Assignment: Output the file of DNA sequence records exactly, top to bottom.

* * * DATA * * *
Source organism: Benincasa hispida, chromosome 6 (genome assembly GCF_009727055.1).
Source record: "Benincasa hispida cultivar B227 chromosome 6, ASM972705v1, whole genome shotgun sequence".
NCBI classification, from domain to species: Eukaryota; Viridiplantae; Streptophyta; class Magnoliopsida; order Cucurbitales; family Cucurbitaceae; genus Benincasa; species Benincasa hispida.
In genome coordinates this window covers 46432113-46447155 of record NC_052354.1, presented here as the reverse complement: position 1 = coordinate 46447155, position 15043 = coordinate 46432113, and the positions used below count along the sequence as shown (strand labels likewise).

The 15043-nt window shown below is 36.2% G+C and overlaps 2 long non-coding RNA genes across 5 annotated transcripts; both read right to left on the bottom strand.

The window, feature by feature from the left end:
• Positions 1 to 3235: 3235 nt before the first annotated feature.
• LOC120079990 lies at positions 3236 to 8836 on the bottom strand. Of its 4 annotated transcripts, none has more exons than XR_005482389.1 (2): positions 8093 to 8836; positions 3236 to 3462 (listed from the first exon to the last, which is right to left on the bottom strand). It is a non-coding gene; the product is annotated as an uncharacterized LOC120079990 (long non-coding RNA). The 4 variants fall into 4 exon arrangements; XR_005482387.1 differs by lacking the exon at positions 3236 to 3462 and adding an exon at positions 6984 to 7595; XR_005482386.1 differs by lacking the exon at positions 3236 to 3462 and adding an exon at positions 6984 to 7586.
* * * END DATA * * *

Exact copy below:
Source organism: Benincasa hispida, chromosome 6 (genome assembly GCF_009727055.1).
Source record: "Benincasa hispida cultivar B227 chromosome 6, ASM972705v1, whole genome shotgun sequence".
NCBI classification, from domain to species: Eukaryota; Viridiplantae; Streptophyta; class Magnoliopsida; order Cucurbitales; family Cucurbitaceae; genus Benincasa; species Benincasa hispida.
In genome coordinates this window covers 46432113-46447155 of record NC_052354.1, presented here as the reverse complement: position 1 = coordinate 46447155, position 15043 = coordinate 46432113, and the positions used below count along the sequence as shown (strand labels likewise).

The 15043-nt window shown below is 36.2% G+C and overlaps 2 long non-coding RNA genes across 5 annotated transcripts; both read right to left on the bottom strand.

The window, feature by feature from the left end:
• Positions 1 to 3235: 3235 nt before the first annotated feature.
• LOC120079990 lies at positions 3236 to 8836 on the bottom strand. Of its 4 annotated transcripts, none has more exons than XR_005482389.1 (2): positions 8093 to 8836; positions 3236 to 3462 (listed from the first exon to the last, which is right to left on the bottom strand). It is a non-coding gene; the product is annotated as an uncharacterized LOC120079990 (long non-coding RNA). The 4 variants fall into 4 exon arrangements; XR_005482387.1 differs by lacking the exon at positions 3236 to 3462 and adding an exon at positions 6984 to 7595; XR_005482386.1 differs by lacking the exon at positions 3236 to 3462 and adding an exon at positions 6984 to 7586.